By the same token, putting into place a succession plan that can help ensure your business will run smoothly once you retire or spend less time at work can also improve your negotiating position if you receive an unsolicited offer for your business. If you feel confident that the business will run well without you, you can demand that a buyer pay a premium price. 

#2: Prepare Your Plan 

Once you have decided on your ultimate goal, it’s a good idea to consider a backup plan. What would you do if you can’t get the price you want for your business? Would you keep it and promote someone to run it? Lower your price? What if you decide to select others to run the business for you while maintaining ultimate control but find this approach is not productive or takes more of your time than you might like?   

Given the significance of the decision, having a backup plan is crucial to improving the chances that your transition away from the business goes as smoothly as possible. A CFP® along with an CPA and attorney, can help you in this process by running the numbers on the different options available to you. While your ultimate decision should include both quality of life and financial considerations, the experience of a CFP® can help you pinpoint the financial repercussions of different options. For instance, is selling the business and taking the tax hit upfront the best approach or would a strategy involving graduated payments over time be better?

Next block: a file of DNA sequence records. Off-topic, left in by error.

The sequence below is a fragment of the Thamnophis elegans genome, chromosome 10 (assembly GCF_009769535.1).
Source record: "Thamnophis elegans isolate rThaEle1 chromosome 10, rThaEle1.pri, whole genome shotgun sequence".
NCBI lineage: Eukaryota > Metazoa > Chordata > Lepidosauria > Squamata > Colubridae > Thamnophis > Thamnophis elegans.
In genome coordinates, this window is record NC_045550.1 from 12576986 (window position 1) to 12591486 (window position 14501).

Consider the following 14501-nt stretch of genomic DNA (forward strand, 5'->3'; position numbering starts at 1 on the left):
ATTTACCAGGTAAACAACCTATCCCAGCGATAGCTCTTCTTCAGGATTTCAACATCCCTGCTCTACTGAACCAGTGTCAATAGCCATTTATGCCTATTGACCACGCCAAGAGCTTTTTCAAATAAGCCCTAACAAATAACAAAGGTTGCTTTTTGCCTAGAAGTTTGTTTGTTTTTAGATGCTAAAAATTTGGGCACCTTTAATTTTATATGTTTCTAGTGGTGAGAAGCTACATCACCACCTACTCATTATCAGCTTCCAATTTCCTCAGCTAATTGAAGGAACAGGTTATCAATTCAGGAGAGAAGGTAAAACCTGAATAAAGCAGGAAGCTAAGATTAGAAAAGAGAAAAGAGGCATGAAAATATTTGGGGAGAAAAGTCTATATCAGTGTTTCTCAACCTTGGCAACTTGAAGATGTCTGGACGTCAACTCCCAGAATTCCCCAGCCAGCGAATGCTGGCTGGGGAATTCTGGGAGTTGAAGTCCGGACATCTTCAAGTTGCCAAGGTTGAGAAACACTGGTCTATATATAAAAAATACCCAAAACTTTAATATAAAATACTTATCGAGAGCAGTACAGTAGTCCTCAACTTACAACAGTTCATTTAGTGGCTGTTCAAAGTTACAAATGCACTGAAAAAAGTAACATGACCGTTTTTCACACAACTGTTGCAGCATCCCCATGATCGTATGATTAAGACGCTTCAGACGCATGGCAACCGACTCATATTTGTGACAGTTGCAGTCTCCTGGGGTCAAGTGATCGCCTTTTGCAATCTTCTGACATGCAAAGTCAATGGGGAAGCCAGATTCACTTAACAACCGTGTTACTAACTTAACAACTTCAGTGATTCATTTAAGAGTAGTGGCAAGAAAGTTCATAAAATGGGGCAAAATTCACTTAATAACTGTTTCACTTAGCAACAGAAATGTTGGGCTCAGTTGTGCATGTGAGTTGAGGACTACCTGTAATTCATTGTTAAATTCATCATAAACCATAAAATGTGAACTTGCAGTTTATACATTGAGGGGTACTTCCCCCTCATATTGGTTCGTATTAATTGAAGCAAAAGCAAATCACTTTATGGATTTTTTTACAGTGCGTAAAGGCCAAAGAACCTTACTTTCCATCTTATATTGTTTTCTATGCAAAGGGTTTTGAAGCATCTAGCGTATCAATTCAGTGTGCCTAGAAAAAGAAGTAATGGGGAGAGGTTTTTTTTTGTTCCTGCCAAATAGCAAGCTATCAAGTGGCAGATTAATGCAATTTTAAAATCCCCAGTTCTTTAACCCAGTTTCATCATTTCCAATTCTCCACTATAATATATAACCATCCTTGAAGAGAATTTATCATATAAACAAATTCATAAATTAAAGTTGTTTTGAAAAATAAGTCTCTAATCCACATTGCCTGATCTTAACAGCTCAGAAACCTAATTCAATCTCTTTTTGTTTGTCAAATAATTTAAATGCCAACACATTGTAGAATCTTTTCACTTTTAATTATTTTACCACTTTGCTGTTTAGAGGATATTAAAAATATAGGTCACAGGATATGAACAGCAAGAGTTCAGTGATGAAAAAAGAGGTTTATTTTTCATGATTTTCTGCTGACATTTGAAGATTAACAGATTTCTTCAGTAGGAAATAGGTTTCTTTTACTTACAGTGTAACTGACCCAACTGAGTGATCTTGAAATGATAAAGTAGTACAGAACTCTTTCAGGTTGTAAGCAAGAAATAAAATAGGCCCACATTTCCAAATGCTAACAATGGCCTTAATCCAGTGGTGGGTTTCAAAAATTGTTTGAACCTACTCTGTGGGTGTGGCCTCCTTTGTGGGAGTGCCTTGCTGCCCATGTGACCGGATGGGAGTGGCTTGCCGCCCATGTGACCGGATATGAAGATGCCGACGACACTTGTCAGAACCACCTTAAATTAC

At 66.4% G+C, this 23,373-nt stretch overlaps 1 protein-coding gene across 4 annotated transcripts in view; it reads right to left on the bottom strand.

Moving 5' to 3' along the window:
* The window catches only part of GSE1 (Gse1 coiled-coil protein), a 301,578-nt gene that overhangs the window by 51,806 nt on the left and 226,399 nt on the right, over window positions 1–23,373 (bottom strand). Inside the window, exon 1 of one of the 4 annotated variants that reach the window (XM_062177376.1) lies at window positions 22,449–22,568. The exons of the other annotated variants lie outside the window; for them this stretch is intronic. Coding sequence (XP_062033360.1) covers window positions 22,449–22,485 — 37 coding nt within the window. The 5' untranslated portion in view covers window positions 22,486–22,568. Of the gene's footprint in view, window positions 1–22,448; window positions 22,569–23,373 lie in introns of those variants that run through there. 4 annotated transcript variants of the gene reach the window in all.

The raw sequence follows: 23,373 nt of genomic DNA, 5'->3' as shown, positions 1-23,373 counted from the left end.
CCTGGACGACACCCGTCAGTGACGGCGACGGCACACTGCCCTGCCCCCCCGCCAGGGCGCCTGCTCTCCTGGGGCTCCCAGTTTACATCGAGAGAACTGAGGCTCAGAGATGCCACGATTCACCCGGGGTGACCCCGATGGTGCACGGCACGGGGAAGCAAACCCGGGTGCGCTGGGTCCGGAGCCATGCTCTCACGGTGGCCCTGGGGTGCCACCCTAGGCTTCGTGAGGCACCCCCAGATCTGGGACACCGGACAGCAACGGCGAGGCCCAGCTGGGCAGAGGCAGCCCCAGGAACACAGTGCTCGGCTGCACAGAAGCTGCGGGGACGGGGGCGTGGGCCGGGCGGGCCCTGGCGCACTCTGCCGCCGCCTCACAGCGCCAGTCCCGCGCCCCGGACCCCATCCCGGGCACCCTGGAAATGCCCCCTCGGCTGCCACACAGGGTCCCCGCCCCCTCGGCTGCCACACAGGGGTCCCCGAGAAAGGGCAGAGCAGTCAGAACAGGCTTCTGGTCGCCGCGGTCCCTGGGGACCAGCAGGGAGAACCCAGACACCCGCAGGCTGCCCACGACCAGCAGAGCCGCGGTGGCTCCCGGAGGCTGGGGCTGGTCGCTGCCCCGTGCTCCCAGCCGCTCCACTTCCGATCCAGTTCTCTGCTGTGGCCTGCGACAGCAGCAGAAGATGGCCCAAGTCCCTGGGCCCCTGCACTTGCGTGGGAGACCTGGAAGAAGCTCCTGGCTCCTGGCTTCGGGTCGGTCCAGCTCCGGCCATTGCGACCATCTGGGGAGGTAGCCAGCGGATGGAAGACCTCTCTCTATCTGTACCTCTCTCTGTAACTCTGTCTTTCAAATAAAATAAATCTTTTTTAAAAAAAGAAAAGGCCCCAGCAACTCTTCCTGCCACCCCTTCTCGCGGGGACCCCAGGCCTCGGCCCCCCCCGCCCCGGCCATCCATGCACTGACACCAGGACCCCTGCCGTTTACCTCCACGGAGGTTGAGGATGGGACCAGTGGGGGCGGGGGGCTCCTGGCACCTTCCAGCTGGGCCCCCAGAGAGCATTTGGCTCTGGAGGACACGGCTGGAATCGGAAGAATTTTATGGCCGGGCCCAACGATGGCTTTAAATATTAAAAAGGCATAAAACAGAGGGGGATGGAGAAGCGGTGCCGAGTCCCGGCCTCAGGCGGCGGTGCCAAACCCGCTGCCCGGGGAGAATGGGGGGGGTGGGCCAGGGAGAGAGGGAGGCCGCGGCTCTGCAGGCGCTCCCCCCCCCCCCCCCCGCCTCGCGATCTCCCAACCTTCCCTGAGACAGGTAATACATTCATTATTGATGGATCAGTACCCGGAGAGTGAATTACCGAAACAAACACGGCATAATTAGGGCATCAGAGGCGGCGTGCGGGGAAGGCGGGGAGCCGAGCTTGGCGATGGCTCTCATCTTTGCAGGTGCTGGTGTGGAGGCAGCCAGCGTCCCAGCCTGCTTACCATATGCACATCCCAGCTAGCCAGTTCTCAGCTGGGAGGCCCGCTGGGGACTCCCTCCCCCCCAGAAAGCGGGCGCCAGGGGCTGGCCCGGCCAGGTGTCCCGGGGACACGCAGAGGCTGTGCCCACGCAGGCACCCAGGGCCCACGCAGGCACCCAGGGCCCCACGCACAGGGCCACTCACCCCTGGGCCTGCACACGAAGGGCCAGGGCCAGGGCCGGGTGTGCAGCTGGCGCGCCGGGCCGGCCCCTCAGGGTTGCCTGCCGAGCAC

Once you’ve decided on your goals, the first step to putting your plan into action is writing it down. Whether you use paper or a computer or another digital device, recording your action plan in writing demonstrates a level of commitment that is important to make the plan a reality. 

#3: Plan for a Successor

When looking for someone to take over the running of the business, it is often important to spread your net wide – don’t just look at internal candidates unless you are sure you have the right person already on staff. Additionally, depending on the size of your business, it may be more productive to train a team of people who can fill your role, rather than just a single candidate. This approach enables you to select the best person for the job based on their performance in comparison with other candidates.

This is a key part of a succession strategy because it can be hard to pinpoint exactly when you will leave or step back from the company. You may be able to plan it out years in advance, or it may happen suddenly, for instance, as a result of poor health or an unsolicited purchase offer. If you have a plan in place, you will be ready for such events with a leadership team qualified to step in and get the job done. 

#4: Try a Succession Plan Test Run

One way to help your succession plan succeed is to embark on a trial run. This enables you to see in advance how key employees do in various managerial roles well before they may need to assume them. Your staff can gain valuable experience in managerial skills while you assess their performance and see where improvements can be made.